Also last summer, a daring work of historical re-envisioning became the subject of public debate. The New York Times’ 1619 Project—named for the date when the first slave ship of 20 Africans from what is now Angola came to the new world, landing in Jamestown, Virginia—sought to move back the starting point of American history by over a century. The horrors of slavery, rather than the liberal pieties of the Declaration of Independence and the Constitution, were positioned at the centre of the American experience.
he gambits of both Coates and Nikole Hannah-Jones, the progenitor of the 1619 project who was recently awarded a Pulitzer Prize, are similar: to ensure that the tragic history of African Americans in the US would not be made comparable to any other. In short, it was an effort to “exceptionalise” the American experience: to make clear that the social, political and cultural dimensions of African American history were distinct, the scale of the prolonged crime unique. By proceeding in this fashion, US history might be made credible and convincing to those who suffered from its ravages.
In an ironic twist, their efforts echo the 19th-century description of slavery as a “peculiar institution.” In this earlier effort to make American history exceptional, although in this context it meant exceptionally blameless, the modifier “peculiar” was used to soften the travesty of slavery—contrasting it favourably with other forms of earlier human bondage. The term, coined by southern slave-owners, was meant to imply that the US was more benevolent and paternalistic in its treatment of those in bondage. Subject to criticism by American historians starting from the 1950s, the term had previously been the dominant frame by which a southern consensus on slavery’s ignominious past was justified. American slavery, for these critics, was no better than any other kind. Modern activists, by contrast, think of it as much worse—a shorthand for the depths to which mankind can sink.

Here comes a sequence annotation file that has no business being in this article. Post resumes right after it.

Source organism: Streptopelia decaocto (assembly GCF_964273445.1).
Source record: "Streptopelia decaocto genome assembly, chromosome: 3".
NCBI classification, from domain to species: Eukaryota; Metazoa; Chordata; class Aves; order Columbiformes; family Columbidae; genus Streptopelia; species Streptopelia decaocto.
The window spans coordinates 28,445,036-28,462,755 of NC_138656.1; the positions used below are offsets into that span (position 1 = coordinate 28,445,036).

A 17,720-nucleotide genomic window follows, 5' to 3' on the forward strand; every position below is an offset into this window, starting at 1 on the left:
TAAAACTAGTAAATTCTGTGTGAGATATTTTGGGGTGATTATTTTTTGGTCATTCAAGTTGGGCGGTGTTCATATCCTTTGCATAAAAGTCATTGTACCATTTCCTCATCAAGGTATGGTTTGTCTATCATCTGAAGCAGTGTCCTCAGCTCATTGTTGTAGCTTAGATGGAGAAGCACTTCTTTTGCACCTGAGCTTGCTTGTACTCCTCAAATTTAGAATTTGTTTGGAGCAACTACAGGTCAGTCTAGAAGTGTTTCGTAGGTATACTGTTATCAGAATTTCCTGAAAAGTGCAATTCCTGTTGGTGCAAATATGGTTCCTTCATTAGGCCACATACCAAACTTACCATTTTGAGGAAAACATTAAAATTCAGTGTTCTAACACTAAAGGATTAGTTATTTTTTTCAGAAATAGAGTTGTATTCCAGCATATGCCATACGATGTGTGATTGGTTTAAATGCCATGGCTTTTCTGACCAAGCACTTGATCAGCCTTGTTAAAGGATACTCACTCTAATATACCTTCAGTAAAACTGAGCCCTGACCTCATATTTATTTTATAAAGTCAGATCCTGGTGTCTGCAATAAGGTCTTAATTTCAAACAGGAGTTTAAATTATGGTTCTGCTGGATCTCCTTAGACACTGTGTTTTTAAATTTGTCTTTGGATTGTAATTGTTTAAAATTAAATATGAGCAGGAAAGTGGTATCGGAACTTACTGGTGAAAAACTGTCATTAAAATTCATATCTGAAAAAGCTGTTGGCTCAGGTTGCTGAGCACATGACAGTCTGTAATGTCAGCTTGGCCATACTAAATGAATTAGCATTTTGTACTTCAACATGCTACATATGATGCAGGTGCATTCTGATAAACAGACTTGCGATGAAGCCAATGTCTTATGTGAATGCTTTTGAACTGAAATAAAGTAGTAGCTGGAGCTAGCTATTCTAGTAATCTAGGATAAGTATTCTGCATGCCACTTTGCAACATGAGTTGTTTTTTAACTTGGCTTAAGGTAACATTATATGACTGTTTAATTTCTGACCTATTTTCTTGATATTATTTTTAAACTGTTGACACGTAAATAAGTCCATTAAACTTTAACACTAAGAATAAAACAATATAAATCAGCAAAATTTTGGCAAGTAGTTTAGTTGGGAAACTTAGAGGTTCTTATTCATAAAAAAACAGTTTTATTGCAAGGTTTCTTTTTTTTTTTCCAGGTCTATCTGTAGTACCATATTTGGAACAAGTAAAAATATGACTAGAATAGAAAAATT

FROM DOWNFALL TO REDEMPTION
Neiman’s book came as a result of her Berlin-Mississippi intellectual journey. Part memoir, part historical inquiry, part philosophical investigation, it is a book of “comparative redemption.” It focuses on what has happened in German history since the Second World War, and what has failed to change in the American South since the Civil War.
Neiman is not an uncritical admirer of the German approach. In the 1950s, West Germans were silent about their participation in the crimes of the Nazi regime, and were instead absorbed by the idea that they were the real victims. Not only had they to survive among the ruins, they believed, they also had to live with the humiliation of defeat. Neiman argues that the Allies’ attempt to de-Nazify Germany after the war was both insincere and ineffective. For Neiman, “working off the past is not something that can be imposed from without.” In her eyes, German success in facing its past is rooted in the revolt of the generation of 1968—that cohort compelled by history and fate to ask their parents questions about what precisely they did during the war.